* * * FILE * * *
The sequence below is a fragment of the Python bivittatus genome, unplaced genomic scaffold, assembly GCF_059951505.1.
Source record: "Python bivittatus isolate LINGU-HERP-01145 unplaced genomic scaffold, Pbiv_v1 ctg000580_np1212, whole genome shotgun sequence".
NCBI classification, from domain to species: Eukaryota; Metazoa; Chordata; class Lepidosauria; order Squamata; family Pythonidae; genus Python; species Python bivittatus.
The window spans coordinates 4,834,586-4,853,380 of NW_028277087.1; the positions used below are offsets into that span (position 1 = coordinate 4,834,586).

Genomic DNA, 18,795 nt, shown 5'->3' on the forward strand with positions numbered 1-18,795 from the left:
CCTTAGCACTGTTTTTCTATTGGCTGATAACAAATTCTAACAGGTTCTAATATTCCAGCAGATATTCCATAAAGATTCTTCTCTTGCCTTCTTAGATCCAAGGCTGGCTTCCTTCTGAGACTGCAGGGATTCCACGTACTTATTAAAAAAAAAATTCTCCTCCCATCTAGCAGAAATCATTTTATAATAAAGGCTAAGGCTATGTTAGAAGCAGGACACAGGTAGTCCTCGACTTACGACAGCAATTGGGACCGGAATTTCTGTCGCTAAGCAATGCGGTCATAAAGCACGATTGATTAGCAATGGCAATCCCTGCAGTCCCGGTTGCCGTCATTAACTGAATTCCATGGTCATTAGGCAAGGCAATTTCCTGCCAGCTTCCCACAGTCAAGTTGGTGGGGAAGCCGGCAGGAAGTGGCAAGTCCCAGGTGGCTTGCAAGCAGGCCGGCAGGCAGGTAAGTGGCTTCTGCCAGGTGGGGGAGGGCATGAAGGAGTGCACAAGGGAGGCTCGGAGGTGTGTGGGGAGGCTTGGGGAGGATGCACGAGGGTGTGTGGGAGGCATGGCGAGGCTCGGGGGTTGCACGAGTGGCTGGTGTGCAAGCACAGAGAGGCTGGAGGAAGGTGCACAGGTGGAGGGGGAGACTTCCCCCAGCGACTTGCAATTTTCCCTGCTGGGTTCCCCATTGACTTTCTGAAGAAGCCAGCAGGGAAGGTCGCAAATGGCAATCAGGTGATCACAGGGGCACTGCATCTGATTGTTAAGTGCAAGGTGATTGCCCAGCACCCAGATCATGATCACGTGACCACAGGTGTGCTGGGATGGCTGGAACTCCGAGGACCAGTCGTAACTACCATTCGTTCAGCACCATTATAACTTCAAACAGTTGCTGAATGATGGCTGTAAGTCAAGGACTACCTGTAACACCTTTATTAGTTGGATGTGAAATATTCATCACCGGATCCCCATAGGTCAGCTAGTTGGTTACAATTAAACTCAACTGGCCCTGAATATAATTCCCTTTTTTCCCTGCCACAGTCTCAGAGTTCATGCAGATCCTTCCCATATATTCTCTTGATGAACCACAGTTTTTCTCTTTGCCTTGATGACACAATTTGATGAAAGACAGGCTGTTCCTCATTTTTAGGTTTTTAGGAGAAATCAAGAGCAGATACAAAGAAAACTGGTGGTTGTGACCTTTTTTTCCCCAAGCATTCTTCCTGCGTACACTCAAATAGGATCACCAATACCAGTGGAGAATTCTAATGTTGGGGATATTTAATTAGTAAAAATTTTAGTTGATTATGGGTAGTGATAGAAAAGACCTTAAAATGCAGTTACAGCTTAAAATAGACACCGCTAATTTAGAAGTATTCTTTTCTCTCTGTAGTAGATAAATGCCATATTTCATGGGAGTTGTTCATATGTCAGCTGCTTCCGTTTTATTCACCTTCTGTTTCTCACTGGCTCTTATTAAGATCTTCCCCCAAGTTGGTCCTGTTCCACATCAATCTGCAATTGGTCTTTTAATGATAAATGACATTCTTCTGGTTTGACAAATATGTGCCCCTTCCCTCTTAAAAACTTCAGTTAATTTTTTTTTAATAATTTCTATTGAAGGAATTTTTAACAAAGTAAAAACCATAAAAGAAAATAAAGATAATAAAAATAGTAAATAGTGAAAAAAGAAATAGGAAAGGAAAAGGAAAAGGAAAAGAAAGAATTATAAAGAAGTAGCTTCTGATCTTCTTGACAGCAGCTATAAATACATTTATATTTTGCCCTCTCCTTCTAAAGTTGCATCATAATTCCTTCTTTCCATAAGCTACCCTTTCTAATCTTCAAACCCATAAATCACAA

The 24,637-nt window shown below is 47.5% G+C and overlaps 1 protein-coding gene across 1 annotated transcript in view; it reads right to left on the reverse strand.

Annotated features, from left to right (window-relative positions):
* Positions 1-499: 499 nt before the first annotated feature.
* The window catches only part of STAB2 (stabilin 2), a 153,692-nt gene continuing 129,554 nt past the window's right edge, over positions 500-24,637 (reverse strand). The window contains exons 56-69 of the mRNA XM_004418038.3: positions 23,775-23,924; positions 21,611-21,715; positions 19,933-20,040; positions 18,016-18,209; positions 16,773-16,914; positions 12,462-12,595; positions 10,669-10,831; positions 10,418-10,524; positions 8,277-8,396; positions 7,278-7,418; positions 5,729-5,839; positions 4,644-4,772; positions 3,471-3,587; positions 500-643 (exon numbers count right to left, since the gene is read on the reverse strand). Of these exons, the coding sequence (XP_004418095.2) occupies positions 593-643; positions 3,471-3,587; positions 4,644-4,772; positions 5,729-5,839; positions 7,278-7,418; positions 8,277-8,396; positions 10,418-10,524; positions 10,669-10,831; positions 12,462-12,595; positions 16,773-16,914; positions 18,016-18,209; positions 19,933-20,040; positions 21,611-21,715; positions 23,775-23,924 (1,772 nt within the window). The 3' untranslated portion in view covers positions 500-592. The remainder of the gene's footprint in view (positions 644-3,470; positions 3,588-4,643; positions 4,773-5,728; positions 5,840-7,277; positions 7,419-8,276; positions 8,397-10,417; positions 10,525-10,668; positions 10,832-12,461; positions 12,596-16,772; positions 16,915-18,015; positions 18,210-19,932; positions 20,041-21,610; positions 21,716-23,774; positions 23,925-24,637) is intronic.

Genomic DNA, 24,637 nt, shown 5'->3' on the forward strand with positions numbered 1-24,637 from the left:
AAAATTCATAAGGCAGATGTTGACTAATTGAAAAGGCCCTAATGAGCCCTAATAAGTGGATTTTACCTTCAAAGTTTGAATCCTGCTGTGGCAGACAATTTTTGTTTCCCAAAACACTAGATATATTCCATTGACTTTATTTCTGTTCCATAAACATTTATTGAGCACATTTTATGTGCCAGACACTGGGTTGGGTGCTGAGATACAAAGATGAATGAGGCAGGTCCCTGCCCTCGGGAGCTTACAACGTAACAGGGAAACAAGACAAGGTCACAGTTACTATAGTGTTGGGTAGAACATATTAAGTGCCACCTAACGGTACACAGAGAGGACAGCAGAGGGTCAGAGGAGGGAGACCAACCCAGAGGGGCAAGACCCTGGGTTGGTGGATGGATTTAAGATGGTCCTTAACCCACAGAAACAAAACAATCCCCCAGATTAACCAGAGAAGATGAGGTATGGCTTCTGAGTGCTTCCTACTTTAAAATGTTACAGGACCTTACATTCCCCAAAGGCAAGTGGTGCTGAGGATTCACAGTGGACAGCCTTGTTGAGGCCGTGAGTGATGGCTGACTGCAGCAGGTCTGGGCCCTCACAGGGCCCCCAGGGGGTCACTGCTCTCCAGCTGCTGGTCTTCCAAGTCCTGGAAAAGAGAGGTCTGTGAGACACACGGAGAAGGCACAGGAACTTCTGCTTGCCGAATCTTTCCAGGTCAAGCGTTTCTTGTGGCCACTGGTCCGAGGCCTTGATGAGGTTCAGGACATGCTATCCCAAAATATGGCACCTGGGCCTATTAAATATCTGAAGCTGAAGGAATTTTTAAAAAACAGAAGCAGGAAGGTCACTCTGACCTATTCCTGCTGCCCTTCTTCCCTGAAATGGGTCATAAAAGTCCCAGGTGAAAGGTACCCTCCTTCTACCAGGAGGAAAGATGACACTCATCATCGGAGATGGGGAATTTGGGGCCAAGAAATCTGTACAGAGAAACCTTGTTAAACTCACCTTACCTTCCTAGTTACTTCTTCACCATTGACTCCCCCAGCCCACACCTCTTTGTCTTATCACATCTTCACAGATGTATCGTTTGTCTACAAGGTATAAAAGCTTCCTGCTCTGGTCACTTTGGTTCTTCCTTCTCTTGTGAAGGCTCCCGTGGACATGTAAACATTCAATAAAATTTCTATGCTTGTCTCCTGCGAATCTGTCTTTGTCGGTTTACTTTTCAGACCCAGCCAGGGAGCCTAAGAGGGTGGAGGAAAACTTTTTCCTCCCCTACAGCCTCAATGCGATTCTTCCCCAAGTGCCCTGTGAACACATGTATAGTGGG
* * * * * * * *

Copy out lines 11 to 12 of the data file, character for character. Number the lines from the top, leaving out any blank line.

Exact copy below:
Genomic DNA, 24,637 nt, shown 5'->3' on the forward strand with positions numbered 1-24,637 from the left:
AAAATTCATAAGGCAGATGTTGACTAATTGAAAAGGCCCTAATGAGCCCTAATAAGTGGATTTTACCTTCAAAGTTTGAATCCTGCTGTGGCAGACAATTTTTGTTTCCCAAAACACTAGATATATTCCATTGACTTTATTTCTGTTCCATAAACATTTATTGAGCACATTTTATGTGCCAGACACTGGGTTGGGTGCTGAGATACAAAGATGAATGAGGCAGGTCCCTGCCCTCGGGAGCTTACAACGTAACAGGGAAACAAGACAAGGTCACAGTTACTATAGTGTTGGGTAGAACATATTAAGTGCCACCTAACGGTACACAGAGAGGACAGCAGAGGGTCAGAGGAGGGAGACCAACCCAGAGGGGCAAGACCCTGGGTTGGTGGATGGATTTAAGATGGTCCTTAACCCACAGAAACAAAACAATCCCCCAGATTAACCAGAGAAGATGAGGTATGGCTTCTGAGTGCTTCCTACTTTAAAATGTTACAGGACCTTACATTCCCCAAAGGCAAGTGGTGCTGAGGATTCACAGTGGACAGCCTTGTTGAGGCCGTGAGTGATGGCTGACTGCAGCAGGTCTGGGCCCTCACAGGGCCCCCAGGGGGTCACTGCTCTCCAGCTGCTGGTCTTCCAAGTCCTGGAAAAGAGAGGTCTGTGAGACACACGGAGAAGGCACAGGAACTTCTGCTTGCCGAATCTTTCCAGGTCAAGCGTTTCTTGTGGCCACTGGTCCGAGGCCTTGATGAGGTTCAGGACATGCTATCCCAAAATATGGCACCTGGGCCTATTAAATATCTGAAGCTGAAGGAATTTTTAAAAAACAGAAGCAGGAAGGTCACTCTGACCTATTCCTGCTGCCCTTCTTCCCTGAAATGGGTCATAAAAGTCCCAGGTGAAAGGTACCCTCCTTCTACCAGGAGGAAAGATGACACTCATCATCGGAGATGGGGAATTTGGGGCCAAGAAATCTGTACAGAGAAACCTTGTTAAACTCACCTTACCTTCCTAGTTACTTCTTCACCATTGACTCCCCCAGCCCACACCTCTTTGTCTTATCACATCTTCACAGATGTATCGTTTGTCTACAAGGTATAAAAGCTTCCTGCTCTGGTCACTTTGGTTCTTCCTTCTCTTGTGAAGGCTCCCGTGGACATGTAAACATTCAATAAAATTTCTATGCTTGTCTCCTGCGAATCTGTCTTTGTCGGTTTACTTTTCAGACCCAGCCAGGGAGCCTAAGAGGGTGGAGGAAAACTTTTTCCTCCCCTACAGCCTCAATGCGATTCTTCCCCAAGTGCCCTGTGAACACATGTATAGTGGG